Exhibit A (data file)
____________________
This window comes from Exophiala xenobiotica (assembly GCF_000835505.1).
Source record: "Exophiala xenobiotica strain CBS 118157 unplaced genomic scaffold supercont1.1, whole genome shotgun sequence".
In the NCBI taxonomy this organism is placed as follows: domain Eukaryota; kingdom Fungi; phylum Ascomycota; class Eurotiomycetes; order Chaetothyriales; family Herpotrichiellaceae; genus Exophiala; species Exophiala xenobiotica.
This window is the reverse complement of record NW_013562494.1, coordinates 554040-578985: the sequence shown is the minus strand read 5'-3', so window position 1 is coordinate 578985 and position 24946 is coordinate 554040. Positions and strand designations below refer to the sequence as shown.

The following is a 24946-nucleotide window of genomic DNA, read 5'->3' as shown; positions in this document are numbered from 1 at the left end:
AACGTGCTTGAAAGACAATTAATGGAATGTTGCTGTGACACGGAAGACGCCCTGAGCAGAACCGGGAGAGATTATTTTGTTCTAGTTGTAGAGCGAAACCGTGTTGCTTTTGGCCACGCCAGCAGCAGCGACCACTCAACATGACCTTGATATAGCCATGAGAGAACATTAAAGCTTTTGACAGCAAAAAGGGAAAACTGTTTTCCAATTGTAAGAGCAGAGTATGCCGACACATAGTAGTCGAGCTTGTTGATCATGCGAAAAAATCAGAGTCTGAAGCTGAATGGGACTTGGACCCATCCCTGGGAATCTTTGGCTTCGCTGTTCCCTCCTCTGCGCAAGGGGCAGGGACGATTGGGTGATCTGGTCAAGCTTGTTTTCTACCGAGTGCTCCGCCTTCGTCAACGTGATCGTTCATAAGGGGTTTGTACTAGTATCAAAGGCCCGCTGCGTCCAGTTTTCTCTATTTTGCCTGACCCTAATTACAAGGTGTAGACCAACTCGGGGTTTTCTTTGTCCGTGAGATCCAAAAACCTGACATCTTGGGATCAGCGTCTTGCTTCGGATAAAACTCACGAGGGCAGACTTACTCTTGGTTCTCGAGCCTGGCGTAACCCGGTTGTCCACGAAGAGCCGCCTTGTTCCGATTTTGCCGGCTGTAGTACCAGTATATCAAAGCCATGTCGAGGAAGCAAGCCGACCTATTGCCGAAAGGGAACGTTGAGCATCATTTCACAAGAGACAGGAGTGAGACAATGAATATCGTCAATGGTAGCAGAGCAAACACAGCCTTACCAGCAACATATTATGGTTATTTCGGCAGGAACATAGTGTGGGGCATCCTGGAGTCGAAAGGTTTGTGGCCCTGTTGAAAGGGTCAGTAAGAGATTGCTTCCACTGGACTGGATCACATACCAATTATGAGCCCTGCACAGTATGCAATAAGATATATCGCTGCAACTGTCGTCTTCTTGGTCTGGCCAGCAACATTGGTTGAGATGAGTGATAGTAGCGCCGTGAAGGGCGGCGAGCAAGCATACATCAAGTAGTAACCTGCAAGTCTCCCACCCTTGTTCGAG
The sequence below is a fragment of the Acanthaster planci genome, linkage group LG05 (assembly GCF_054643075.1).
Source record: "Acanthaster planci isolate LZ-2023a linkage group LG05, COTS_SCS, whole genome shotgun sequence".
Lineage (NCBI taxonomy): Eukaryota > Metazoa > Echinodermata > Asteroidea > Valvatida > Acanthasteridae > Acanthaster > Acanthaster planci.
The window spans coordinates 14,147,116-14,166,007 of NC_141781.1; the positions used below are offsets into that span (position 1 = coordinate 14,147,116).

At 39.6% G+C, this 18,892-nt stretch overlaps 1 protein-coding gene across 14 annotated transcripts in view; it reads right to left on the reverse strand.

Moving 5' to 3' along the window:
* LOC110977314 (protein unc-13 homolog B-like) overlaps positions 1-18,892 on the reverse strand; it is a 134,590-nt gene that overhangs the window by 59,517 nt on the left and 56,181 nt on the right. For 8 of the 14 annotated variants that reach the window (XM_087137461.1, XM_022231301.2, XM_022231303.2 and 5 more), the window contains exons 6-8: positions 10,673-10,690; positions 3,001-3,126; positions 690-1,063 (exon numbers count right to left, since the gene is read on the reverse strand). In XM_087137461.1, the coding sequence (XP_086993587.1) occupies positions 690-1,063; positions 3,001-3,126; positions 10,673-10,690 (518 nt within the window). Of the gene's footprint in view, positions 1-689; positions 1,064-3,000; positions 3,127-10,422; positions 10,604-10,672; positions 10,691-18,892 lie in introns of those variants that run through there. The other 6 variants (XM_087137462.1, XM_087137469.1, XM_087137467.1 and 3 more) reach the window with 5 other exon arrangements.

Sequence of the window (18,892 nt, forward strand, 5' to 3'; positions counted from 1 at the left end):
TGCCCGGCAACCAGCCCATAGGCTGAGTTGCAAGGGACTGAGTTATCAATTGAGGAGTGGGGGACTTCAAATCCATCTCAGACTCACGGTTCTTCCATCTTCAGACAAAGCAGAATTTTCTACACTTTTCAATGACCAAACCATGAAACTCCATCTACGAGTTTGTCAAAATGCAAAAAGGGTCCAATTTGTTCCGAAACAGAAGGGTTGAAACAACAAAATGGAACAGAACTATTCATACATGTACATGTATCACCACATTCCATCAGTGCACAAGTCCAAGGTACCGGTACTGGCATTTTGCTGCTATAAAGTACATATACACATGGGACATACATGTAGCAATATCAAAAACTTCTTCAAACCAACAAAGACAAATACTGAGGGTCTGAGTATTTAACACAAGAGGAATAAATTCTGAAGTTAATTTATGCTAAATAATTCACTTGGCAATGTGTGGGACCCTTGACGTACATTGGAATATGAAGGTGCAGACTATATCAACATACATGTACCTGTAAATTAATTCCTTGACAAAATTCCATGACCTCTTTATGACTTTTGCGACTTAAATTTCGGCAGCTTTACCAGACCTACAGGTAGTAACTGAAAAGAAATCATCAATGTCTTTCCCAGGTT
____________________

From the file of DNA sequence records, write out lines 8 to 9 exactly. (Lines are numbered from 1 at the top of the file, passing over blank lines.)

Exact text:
Source record: "Acanthaster planci isolate LZ-2023a linkage group LG05, COTS_SCS, whole genome shotgun sequence".
Lineage (NCBI taxonomy): Eukaryota > Metazoa > Echinodermata > Asteroidea > Valvatida > Acanthasteridae > Acanthaster > Acanthaster planci.